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Page 272 - Night primaeval and of Chaos old ! Before her, Fancy's gilded clouds decay, And all its varying rainbows die away. Wit shoots in vain its momentary fires, The meteor drops, and in a flash expires. As one by one, at dread Medea's strain, The sick'ning stars fade off th' ethereal plain ; As Argus
Page 273 - See skulking Truth to her old cavern fled, Mountains of Casuistry heap'd o'er her head! Philosophy, that lean'd on Heav'n before, Shrinks to her second cause, and is no more. Physic of Metaphysic begs defence, And Metaphysic calls for aid on Sense! See Mystery to Mathematics fly! In vain! they gaze, turn giddy, rave, and die, Religion blushing veils her sacred fires, And unawares Morality expires.
Page xxiv - Boileau has so well enlarged upon in the preface to his works: that wit and fine writing doth not consist so much in advancing things that are new, as in giving things that are known an agreeable turn.
Page 190 - Silence, ye wolves ! while Ralph to Cynthia howls And makes night hideous — Answer him, ye owls ! " Sense, speech, and measure, living tongues and dead, Let all give way, and Morris may be read.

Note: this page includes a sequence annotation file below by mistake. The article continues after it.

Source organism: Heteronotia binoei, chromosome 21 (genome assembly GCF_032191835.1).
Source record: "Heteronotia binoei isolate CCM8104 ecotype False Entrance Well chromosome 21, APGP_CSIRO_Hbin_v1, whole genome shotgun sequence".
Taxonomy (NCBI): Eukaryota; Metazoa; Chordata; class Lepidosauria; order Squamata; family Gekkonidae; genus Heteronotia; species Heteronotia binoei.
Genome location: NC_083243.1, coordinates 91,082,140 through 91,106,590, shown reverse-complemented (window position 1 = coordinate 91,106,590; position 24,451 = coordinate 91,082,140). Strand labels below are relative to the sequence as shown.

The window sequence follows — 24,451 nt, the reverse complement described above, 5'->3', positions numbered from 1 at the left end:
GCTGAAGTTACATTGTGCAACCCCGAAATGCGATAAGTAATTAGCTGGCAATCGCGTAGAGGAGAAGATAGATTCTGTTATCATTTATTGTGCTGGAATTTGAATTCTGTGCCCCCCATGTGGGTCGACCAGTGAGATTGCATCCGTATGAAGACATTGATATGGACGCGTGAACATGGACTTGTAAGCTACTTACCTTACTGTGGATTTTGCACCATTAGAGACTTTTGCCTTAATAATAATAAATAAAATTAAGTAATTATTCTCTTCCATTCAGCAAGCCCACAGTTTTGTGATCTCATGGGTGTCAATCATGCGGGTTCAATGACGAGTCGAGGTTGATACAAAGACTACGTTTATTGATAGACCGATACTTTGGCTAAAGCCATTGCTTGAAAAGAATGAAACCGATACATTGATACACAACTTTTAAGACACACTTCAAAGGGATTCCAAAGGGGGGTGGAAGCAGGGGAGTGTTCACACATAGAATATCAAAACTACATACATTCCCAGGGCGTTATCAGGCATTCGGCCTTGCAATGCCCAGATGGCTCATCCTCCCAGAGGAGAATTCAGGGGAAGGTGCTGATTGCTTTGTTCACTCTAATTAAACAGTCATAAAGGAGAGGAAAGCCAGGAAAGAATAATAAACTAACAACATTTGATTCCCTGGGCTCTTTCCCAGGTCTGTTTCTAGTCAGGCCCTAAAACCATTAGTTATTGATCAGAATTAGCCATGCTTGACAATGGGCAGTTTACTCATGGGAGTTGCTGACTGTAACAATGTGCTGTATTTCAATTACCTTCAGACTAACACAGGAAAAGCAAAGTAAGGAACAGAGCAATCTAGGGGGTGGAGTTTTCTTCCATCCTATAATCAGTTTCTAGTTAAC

Page 237 - Or chew'd by blind old scholiasts o'er and o'er. The critic eye, that microscope of wit, Sees hairs and pores, examines bit by bit : How parts relate to parts, or they to whole, The body's harmony, the beaming soul, Are things which Kuster, Burman, Wasse shall see, When man's whole frame is obvious to a flea.
Page xxiv - As for those which are the most known, and the most received, they are placed in so beautiful a light, and illustrated with such apt allusions, that they have in them all the graces of novelty, and make the reader, who was before acquainted with them, still more convinced of their truth and solidity.
Page 239 - We only furnish what he cannot use, Or wed to what he must divorce, a muse: Full in the midst of Euclid dip at once, And petrify a genius to a dunce: Or set on metaphysic ground to prance, Show all his paces, not a step advance.
Page 228 - When Reason doubtful, like the Samian letter, Points him two ways, the narrower is the better. Plac'd at the door of Learning, youth to guide, We never suffer it to stand too wide.
Page 157 - Ditch with disemboguing streams Rolls the large tribute of dead dogs to Thames, The king of dykes ! than whom no sluice of mud With deeper sable blots the silver flood.